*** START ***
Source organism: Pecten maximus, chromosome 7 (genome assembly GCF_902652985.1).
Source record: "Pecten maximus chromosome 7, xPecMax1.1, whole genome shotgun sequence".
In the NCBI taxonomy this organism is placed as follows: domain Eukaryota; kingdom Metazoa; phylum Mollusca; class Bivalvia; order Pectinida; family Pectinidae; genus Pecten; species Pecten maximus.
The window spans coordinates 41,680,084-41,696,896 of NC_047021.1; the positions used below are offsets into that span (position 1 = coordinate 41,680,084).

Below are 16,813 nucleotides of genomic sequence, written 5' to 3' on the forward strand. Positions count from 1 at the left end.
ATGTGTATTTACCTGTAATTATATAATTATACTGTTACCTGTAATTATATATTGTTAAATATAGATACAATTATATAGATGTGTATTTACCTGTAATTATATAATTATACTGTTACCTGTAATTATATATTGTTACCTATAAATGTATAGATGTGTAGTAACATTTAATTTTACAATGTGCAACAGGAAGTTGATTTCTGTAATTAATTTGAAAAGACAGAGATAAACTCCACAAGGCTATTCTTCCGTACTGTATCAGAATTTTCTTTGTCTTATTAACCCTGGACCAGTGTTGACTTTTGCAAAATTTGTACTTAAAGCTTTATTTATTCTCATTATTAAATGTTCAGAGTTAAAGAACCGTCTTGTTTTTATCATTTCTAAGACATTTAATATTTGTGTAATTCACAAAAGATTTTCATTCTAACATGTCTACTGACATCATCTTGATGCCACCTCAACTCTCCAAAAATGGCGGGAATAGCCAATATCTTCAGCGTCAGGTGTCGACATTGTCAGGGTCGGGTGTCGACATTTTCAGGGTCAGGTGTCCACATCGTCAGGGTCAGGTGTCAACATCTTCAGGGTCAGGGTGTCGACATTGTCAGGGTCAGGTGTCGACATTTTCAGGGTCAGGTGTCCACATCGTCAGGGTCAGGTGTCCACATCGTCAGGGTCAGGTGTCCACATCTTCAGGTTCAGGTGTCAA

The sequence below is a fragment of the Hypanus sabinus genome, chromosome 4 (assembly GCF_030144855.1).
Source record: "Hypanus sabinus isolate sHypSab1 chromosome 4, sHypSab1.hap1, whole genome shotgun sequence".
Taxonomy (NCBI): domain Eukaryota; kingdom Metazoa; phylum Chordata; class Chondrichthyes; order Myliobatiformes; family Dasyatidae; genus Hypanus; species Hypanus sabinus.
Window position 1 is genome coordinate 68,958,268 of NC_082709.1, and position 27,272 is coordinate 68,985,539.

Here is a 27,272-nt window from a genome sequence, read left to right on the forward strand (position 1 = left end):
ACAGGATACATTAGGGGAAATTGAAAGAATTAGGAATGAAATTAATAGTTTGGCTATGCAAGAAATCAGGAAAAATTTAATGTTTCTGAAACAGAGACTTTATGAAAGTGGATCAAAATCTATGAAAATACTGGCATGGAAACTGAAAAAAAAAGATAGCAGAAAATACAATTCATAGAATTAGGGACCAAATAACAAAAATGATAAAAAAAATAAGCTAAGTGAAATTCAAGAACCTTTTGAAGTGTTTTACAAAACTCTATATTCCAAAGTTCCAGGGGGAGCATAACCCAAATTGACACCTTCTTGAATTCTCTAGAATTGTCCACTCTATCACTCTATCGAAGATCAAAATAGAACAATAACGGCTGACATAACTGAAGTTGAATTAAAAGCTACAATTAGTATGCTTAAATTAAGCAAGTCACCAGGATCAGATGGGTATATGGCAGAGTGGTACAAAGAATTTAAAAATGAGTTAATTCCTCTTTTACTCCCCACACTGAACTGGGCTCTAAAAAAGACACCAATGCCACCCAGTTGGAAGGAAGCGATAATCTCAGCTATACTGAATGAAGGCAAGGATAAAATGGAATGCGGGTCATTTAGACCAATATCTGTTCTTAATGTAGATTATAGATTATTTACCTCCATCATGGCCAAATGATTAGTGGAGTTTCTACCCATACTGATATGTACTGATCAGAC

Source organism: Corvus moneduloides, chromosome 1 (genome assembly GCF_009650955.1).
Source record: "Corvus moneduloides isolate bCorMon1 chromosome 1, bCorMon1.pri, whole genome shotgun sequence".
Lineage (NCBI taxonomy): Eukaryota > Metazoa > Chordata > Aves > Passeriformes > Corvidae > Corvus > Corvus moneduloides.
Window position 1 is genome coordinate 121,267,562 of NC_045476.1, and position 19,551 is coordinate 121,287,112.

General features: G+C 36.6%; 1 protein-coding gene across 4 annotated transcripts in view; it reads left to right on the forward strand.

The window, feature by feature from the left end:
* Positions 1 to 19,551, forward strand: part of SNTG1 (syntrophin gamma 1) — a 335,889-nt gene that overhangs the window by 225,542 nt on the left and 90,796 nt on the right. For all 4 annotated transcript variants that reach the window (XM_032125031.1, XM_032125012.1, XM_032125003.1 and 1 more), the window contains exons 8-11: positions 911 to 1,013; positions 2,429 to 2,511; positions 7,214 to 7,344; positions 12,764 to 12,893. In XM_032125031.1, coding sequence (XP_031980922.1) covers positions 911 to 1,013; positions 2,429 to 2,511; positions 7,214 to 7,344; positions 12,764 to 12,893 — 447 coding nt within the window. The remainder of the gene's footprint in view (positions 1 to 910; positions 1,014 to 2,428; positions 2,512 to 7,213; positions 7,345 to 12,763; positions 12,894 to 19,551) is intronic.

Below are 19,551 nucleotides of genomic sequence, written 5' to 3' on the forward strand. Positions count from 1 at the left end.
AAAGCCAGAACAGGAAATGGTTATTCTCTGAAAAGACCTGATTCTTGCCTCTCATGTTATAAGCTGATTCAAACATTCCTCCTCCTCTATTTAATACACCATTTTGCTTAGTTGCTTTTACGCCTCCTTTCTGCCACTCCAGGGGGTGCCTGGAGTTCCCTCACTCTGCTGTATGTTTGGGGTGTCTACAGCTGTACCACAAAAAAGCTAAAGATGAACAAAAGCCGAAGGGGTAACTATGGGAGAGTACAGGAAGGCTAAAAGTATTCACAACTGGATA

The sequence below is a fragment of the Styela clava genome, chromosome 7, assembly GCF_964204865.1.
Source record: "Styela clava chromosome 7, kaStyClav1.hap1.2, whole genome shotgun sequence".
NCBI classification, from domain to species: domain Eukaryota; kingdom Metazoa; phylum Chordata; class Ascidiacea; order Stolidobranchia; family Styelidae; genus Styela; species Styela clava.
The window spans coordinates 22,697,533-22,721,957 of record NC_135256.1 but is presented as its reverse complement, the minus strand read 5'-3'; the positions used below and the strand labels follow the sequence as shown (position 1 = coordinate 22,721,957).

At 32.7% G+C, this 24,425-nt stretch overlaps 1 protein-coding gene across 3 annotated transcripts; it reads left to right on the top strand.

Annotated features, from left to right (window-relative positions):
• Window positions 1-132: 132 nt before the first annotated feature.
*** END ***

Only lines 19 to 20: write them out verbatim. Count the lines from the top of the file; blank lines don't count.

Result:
* Positions 1 to 19,551, forward strand: part of SNTG1 (syntrophin gamma 1) — a 335,889-nt gene that overhangs the window by 225,542 nt on the left and 90,796 nt on the right. For all 4 annotated transcript variants that reach the window (XM_032125031.1, XM_032125012.1, XM_032125003.1 and 1 more), the window contains exons 8-11: positions 911 to 1,013; positions 2,429 to 2,511; positions 7,214 to 7,344; positions 12,764 to 12,893. In XM_032125031.1, coding sequence (XP_031980922.1) covers positions 911 to 1,013; positions 2,429 to 2,511; positions 7,214 to 7,344; positions 12,764 to 12,893 — 447 coding nt within the window. The remainder of the gene's footprint in view (positions 1 to 910; positions 1,014 to 2,428; positions 2,512 to 7,213; positions 7,345 to 12,763; positions 12,894 to 19,551) is intronic.

Below are 19,551 nucleotides of genomic sequence, written 5' to 3' on the forward strand. Positions count from 1 at the left end.